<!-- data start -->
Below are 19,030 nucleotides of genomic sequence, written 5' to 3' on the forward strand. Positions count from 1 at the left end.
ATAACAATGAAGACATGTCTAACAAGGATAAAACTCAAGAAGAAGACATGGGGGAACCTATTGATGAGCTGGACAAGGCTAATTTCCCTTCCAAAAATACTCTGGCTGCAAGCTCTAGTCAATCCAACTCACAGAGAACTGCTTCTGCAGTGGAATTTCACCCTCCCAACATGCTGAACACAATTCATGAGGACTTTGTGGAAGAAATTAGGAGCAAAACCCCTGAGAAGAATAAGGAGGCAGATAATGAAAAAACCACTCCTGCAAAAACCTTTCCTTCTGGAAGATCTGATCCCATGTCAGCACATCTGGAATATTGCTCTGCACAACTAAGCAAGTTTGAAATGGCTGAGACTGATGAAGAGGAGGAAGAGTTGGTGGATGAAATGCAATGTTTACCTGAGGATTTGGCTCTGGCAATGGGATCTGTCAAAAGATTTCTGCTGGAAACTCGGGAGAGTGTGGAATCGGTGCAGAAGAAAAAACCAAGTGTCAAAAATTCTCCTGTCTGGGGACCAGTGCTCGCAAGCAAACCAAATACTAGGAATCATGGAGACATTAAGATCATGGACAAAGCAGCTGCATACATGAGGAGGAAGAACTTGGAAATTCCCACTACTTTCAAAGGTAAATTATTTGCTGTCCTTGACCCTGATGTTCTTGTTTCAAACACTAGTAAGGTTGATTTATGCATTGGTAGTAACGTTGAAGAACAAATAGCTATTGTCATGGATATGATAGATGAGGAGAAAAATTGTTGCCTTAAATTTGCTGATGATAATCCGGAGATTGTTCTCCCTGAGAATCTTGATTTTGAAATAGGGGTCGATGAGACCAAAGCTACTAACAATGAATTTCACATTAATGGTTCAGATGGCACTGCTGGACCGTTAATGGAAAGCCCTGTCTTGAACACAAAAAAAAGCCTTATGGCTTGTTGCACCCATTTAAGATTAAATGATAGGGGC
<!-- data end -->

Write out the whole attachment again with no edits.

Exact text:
Below are 19,030 nucleotides of genomic sequence, written 5' to 3' on the forward strand. Positions count from 1 at the left end.
ATAACAATGAAGACATGTCTAACAAGGATAAAACTCAAGAAGAAGACATGGGGGAACCTATTGATGAGCTGGACAAGGCTAATTTCCCTTCCAAAAATACTCTGGCTGCAAGCTCTAGTCAATCCAACTCACAGAGAACTGCTTCTGCAGTGGAATTTCACCCTCCCAACATGCTGAACACAATTCATGAGGACTTTGTGGAAGAAATTAGGAGCAAAACCCCTGAGAAGAATAAGGAGGCAGATAATGAAAAAACCACTCCTGCAAAAACCTTTCCTTCTGGAAGATCTGATCCCATGTCAGCACATCTGGAATATTGCTCTGCACAACTAAGCAAGTTTGAAATGGCTGAGACTGATGAAGAGGAGGAAGAGTTGGTGGATGAAATGCAATGTTTACCTGAGGATTTGGCTCTGGCAATGGGATCTGTCAAAAGATTTCTGCTGGAAACTCGGGAGAGTGTGGAATCGGTGCAGAAGAAAAAACCAAGTGTCAAAAATTCTCCTGTCTGGGGACCAGTGCTCGCAAGCAAACCAAATACTAGGAATCATGGAGACATTAAGATCATGGACAAAGCAGCTGCATACATGAGGAGGAAGAACTTGGAAATTCCCACTACTTTCAAAGGTAAATTATTTGCTGTCCTTGACCCTGATGTTCTTGTTTCAAACACTAGTAAGGTTGATTTATGCATTGGTAGTAACGTTGAAGAACAAATAGCTATTGTCATGGATATGATAGATGAGGAGAAAAATTGTTGCCTTAAATTTGCTGATGATAATCCGGAGATTGTTCTCCCTGAGAATCTTGATTTTGAAATAGGGGTCGATGAGACCAAAGCTACTAACAATGAATTTCACATTAATGGTTCAGATGGCACTGCTGGACCGTTAATGGAAAGCCCTGTCTTGAACACAAAAAAAAGCCTTATGGCTTGTTGCACCCATTTAAGATTAAATGATAGGGGC